11/13/2013 | by
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Prospective growth for the REIT industry appears significant going forward, according to participants in a REITWorld 2013 panel looking at the future of the industry.

NAREIT Chair Ron Havner, chairman, president and CEO of Public Storage (NYSE: PSA), moderated the panel, which included Ric Campo, chairman and CEO of Camden Property Trust (NYSE: CPT); Hap Stein, chairman and CEO of Regency Centers Corp. (NYSE: REG); Mike Kirby, chairman and director of research at Green Street Advisors, Inc.; and Robert Steers, Cohen & Steers Capital Management's co-chairman and co-CEO. The panelists agreed that the REIT industry would be supported in part by strong international capital flows and increased investor interest in the sector

Kirby said the REIT story "has always looked good to us, and today it looks outstanding."

Steers said prospective growth is "significant," noting that REIT stocks are finding their way into 401K retirement plans in a "meaningful way" by means of target date investment funds. Furthermore, he characterized global capital flows into REITs as "massive."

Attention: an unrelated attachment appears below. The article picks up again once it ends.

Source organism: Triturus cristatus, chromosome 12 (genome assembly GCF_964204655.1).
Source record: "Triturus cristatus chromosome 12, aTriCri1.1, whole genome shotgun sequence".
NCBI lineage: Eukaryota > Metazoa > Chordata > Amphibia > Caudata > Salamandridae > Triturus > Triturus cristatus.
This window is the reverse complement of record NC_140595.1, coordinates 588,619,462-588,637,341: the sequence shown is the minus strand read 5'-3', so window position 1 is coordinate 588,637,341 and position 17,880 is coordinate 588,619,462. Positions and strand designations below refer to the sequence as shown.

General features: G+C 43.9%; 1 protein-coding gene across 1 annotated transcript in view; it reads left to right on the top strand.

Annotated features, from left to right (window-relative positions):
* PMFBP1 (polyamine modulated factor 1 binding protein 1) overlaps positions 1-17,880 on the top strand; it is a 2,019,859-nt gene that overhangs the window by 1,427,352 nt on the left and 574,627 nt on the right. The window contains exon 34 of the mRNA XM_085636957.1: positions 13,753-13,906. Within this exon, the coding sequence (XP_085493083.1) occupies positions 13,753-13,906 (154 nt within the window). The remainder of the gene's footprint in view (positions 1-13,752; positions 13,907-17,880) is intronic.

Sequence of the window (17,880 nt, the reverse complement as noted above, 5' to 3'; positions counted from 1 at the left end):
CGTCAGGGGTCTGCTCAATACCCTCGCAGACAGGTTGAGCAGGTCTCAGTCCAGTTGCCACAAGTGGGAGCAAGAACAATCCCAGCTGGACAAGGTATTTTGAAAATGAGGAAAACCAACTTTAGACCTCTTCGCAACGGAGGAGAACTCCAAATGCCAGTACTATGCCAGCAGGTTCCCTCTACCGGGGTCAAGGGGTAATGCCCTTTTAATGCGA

Kirby and Steers both advised REITs to keep their business models simple.

"The simpler the better is what we're looking for," Kirby said. Steers stressed that REITs should "focus on what you do well."

Steers predicted that the next 10 years won't resemble the last 10-to-20-year period of low interest rates and little inflation.

"The key to success in real estate will be different going forward," he said. Steers also emphasized that pricing power will be important as interest rates and inflation begin to rise.

In the near term, Stein cited occupancy rates in the retail sector as one of the key themes coming out of the economic slowdown: "How much can you push the envelope at the upper end of occupancy?"

Campo discussed the underperformance of apartment REIT stocks despite a favorable operating environment. He encouraged multifamily companies to consider building in the "middle of the country," referring to apartment markets that might be underdeveloped.